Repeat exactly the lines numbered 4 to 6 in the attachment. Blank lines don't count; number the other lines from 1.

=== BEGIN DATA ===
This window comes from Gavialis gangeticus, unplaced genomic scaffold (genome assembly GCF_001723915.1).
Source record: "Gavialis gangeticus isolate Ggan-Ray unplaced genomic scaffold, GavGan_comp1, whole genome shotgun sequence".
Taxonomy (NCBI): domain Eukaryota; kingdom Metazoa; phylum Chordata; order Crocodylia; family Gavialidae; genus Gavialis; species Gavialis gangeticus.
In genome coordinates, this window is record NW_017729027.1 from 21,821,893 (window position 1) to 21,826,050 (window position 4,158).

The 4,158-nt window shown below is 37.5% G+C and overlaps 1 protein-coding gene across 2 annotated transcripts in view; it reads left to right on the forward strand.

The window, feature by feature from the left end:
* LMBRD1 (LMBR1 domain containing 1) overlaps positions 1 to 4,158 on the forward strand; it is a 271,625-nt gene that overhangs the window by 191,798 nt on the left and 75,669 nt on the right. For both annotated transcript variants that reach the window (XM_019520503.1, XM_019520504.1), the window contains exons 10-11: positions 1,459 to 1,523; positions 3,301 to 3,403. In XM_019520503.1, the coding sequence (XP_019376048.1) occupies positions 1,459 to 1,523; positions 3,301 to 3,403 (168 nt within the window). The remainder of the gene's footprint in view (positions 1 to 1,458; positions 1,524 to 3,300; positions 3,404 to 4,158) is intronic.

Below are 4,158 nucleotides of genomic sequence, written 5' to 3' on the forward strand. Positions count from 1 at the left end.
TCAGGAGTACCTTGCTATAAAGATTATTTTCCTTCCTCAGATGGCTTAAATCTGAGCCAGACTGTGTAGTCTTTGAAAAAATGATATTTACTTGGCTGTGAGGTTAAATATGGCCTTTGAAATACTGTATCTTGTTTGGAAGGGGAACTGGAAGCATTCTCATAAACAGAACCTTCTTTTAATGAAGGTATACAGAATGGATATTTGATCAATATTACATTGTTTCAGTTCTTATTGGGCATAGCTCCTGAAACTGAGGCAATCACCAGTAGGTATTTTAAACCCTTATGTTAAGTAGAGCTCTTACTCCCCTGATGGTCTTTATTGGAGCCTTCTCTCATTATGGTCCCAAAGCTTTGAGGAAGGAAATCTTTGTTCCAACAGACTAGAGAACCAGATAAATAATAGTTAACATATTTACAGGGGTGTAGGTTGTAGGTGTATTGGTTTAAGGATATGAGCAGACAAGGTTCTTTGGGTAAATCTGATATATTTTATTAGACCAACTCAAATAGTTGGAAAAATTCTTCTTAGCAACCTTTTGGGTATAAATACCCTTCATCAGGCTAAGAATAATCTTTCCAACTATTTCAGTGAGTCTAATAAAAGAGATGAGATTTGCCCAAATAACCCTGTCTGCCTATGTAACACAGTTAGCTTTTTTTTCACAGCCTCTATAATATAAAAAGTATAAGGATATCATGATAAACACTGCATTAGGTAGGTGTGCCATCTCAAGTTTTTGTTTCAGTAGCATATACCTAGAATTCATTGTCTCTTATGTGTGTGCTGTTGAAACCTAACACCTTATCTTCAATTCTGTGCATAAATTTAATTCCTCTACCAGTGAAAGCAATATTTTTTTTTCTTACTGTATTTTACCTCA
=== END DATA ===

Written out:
In genome coordinates, this window is record NW_017729027.1 from 21,821,893 (window position 1) to 21,826,050 (window position 4,158).

The 4,158-nt window shown below is 37.5% G+C and overlaps 1 protein-coding gene across 2 annotated transcripts in view; it reads left to right on the forward strand.

The window, feature by feature from the left end: